Oil prices have surged by more than 12 per cent following a deal between Organization of the Petroleum Exporting Countries (OPEC) and Russia to cut output and drain global supply glut.
However, experts warn that the prices may recede as other oil producers standby to fill the gap.
OPEC agreed on Wednesday to drop its production for the first time since 2008 after Saudi Arabia and Iran agreed to slash outputs.
The deal also included the group’s first coordinated action with non-OPEC member, Russia in 15 years.
“OPEC has agreed to an historic production cut,” analysts at AB Bernstein said.
“The cut of 1.2 million barrels per day (bpd) was at the upper end of expectations (0.7-1.2 million bpd).
An additional cut of 0.6 million bpd from non-OPEC countries could significantly add to what has been announced by OPEC.”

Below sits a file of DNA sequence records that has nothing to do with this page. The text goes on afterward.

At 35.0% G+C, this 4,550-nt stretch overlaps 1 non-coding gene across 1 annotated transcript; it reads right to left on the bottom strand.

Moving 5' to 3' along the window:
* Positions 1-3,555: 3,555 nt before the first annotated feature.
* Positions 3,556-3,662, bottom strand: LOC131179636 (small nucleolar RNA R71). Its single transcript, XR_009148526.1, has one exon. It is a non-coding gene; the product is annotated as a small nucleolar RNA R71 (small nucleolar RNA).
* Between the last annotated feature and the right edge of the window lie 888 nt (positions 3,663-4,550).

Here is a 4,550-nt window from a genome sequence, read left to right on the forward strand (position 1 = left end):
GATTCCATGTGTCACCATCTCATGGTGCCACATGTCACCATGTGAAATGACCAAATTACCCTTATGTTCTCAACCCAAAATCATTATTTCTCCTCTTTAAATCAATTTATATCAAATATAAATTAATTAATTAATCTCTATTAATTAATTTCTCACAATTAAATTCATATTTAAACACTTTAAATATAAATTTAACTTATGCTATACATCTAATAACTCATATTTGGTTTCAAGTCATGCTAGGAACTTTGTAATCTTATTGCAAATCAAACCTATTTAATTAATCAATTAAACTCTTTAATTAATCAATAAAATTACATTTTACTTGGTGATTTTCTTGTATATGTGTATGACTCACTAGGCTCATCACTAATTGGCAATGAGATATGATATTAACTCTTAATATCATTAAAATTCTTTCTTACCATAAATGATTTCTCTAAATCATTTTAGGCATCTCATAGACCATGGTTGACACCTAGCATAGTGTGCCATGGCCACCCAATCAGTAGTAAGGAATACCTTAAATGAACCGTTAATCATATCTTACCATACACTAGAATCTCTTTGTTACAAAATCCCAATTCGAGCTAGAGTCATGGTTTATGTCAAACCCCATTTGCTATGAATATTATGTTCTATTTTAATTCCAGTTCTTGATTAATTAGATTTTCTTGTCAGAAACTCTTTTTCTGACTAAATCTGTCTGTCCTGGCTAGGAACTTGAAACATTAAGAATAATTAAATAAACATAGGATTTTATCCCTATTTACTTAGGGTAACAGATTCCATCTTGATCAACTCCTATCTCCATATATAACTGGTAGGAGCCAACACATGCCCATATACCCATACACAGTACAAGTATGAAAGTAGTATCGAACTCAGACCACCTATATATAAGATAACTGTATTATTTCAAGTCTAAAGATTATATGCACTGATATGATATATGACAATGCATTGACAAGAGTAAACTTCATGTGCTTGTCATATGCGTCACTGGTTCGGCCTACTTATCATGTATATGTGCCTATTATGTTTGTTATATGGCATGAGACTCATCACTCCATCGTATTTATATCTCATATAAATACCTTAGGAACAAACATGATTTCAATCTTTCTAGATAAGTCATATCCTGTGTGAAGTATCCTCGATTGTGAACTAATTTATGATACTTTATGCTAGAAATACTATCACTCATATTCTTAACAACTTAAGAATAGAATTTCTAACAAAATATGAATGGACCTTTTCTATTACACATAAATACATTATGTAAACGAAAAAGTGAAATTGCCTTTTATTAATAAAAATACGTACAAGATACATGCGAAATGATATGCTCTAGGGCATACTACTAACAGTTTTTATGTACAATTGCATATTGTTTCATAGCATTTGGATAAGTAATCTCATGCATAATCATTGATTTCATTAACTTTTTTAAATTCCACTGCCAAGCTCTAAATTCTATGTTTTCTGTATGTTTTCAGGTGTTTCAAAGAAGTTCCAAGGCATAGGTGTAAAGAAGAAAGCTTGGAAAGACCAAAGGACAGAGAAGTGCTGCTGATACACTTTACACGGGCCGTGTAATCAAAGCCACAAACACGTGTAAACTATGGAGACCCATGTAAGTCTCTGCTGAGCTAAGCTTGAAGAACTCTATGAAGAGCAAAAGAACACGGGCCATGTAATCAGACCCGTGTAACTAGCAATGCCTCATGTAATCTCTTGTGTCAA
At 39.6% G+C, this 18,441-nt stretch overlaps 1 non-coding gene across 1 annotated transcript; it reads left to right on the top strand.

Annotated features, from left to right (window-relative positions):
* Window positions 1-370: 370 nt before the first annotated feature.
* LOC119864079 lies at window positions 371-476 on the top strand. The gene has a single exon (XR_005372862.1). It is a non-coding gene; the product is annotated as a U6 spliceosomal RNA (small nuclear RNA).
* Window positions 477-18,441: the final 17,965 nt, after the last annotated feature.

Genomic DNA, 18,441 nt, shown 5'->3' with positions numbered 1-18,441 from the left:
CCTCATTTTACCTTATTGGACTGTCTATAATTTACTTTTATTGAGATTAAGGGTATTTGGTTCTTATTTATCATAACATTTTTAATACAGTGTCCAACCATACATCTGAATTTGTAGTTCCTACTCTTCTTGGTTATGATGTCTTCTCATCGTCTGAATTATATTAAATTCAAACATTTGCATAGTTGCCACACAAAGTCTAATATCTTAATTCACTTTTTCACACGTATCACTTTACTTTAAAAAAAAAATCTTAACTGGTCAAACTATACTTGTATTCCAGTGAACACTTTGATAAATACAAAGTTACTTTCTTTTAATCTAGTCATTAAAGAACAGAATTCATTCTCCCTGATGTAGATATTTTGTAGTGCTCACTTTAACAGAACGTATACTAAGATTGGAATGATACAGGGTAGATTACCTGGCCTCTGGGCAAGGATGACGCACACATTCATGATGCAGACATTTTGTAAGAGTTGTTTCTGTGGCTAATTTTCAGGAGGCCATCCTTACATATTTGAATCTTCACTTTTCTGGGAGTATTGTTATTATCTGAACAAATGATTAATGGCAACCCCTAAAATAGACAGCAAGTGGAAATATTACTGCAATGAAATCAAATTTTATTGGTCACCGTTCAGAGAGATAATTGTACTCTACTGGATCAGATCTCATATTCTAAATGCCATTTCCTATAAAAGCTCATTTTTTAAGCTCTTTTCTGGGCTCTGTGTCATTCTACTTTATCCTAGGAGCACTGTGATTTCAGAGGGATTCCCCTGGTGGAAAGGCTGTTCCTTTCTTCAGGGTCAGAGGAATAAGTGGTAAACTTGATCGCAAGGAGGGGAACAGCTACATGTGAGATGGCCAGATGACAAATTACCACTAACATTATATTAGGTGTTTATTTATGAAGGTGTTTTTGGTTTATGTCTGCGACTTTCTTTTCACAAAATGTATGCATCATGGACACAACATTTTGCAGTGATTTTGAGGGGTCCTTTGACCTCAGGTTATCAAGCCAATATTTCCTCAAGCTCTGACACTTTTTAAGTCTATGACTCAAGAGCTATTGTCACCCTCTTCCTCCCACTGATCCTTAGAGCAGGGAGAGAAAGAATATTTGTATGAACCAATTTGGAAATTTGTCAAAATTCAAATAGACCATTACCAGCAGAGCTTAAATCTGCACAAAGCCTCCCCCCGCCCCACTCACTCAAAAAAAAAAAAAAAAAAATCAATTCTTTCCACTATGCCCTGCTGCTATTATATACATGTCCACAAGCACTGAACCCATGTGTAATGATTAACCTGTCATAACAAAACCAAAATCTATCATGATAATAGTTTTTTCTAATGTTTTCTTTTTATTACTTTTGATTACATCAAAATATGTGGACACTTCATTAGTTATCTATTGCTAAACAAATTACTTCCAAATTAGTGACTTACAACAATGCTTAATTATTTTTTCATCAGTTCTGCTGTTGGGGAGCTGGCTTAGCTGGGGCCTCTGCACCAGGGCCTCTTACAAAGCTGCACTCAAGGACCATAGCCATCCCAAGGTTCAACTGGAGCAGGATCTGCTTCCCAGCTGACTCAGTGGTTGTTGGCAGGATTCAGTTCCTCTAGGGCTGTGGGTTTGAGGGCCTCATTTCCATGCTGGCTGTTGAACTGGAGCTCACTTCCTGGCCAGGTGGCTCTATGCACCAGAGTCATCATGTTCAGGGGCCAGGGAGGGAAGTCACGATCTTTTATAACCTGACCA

Following the announcements, the price for Brent crude futures LCOc1, the international benchmark for oil prices, jumped more than 12 percent from below $50 on Wednesday to $52.31 per barrel.
Meanwhile U.S. bank Morgan Stanley said, “Investor skepticism remains on individual countries’ follow-through (on the cut), which is keeping prices below year-to-date highs (of $53.73 per barrel in October) for now.”
Also, because any cut will only take effect from next year, supplies for the rest of 2016 remain ample.
“Supply in December will increase while demand is expected to decline. This makes the foundations of a strong price advance unstable, if not dangerous,” commodities brokerage Marex Spectron said.
Despite the jump in prices after the deal, they are still only at September-October levels – when plans for a cut were first announced.
Oil prices remain at less than half their mid-2014 levels, when the global glut started, and Goldman Sachs said in a note following the agreement that it expected oil prices to average just $55 per barrel in the first half of next year.